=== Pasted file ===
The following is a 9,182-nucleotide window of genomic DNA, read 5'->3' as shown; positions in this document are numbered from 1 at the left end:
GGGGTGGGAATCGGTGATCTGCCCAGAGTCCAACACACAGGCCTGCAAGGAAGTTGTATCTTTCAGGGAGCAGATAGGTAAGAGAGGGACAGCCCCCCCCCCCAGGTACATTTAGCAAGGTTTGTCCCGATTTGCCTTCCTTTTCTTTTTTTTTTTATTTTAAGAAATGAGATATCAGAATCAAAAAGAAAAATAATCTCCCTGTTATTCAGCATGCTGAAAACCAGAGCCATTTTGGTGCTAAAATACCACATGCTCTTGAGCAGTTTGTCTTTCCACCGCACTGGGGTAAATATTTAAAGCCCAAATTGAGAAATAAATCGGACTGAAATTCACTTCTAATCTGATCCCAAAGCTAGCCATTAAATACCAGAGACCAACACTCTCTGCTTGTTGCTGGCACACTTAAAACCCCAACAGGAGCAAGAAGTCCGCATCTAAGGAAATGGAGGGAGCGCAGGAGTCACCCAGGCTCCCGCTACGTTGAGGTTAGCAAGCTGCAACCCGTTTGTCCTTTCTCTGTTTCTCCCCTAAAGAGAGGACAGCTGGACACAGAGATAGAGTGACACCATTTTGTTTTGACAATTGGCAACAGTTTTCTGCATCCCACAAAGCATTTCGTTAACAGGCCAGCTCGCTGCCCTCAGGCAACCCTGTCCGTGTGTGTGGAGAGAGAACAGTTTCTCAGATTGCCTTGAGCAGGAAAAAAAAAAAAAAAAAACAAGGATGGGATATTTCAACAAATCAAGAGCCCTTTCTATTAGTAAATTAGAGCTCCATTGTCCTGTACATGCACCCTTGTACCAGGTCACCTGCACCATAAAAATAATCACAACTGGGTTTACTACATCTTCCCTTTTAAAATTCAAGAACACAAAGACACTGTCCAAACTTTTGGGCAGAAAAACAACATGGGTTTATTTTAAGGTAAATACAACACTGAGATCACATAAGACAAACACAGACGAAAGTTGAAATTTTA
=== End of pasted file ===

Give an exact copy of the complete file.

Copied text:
The following is a 9,182-nucleotide window of genomic DNA, read 5'->3' as shown; positions in this document are numbered from 1 at the left end:
GGGGTGGGAATCGGTGATCTGCCCAGAGTCCAACACACAGGCCTGCAAGGAAGTTGTATCTTTCAGGGAGCAGATAGGTAAGAGAGGGACAGCCCCCCCCCCCAGGTACATTTAGCAAGGTTTGTCCCGATTTGCCTTCCTTTTCTTTTTTTTTTTATTTTAAGAAATGAGATATCAGAATCAAAAAGAAAAATAATCTCCCTGTTATTCAGCATGCTGAAAACCAGAGCCATTTTGGTGCTAAAATACCACATGCTCTTGAGCAGTTTGTCTTTCCACCGCACTGGGGTAAATATTTAAAGCCCAAATTGAGAAATAAATCGGACTGAAATTCACTTCTAATCTGATCCCAAAGCTAGCCATTAAATACCAGAGACCAACACTCTCTGCTTGTTGCTGGCACACTTAAAACCCCAACAGGAGCAAGAAGTCCGCATCTAAGGAAATGGAGGGAGCGCAGGAGTCACCCAGGCTCCCGCTACGTTGAGGTTAGCAAGCTGCAACCCGTTTGTCCTTTCTCTGTTTCTCCCCTAAAGAGAGGACAGCTGGACACAGAGATAGAGTGACACCATTTTGTTTTGACAATTGGCAACAGTTTTCTGCATCCCACAAAGCATTTCGTTAACAGGCCAGCTCGCTGCCCTCAGGCAACCCTGTCCGTGTGTGTGGAGAGAGAACAGTTTCTCAGATTGCCTTGAGCAGGAAAAAAAAAAAAAAAAAACAAGGATGGGATATTTCAACAAATCAAGAGCCCTTTCTATTAGTAAATTAGAGCTCCATTGTCCTGTACATGCACCCTTGTACCAGGTCACCTGCACCATAAAAATAATCACAACTGGGTTTACTACATCTTCCCTTTTAAAATTCAAGAACACAAAGACACTGTCCAAACTTTTGGGCAGAAAAACAACATGGGTTTATTTTAAGGTAAATACAACACTGAGATCACATAAGACAAACACAGACGAAAGTTGAAATTTTA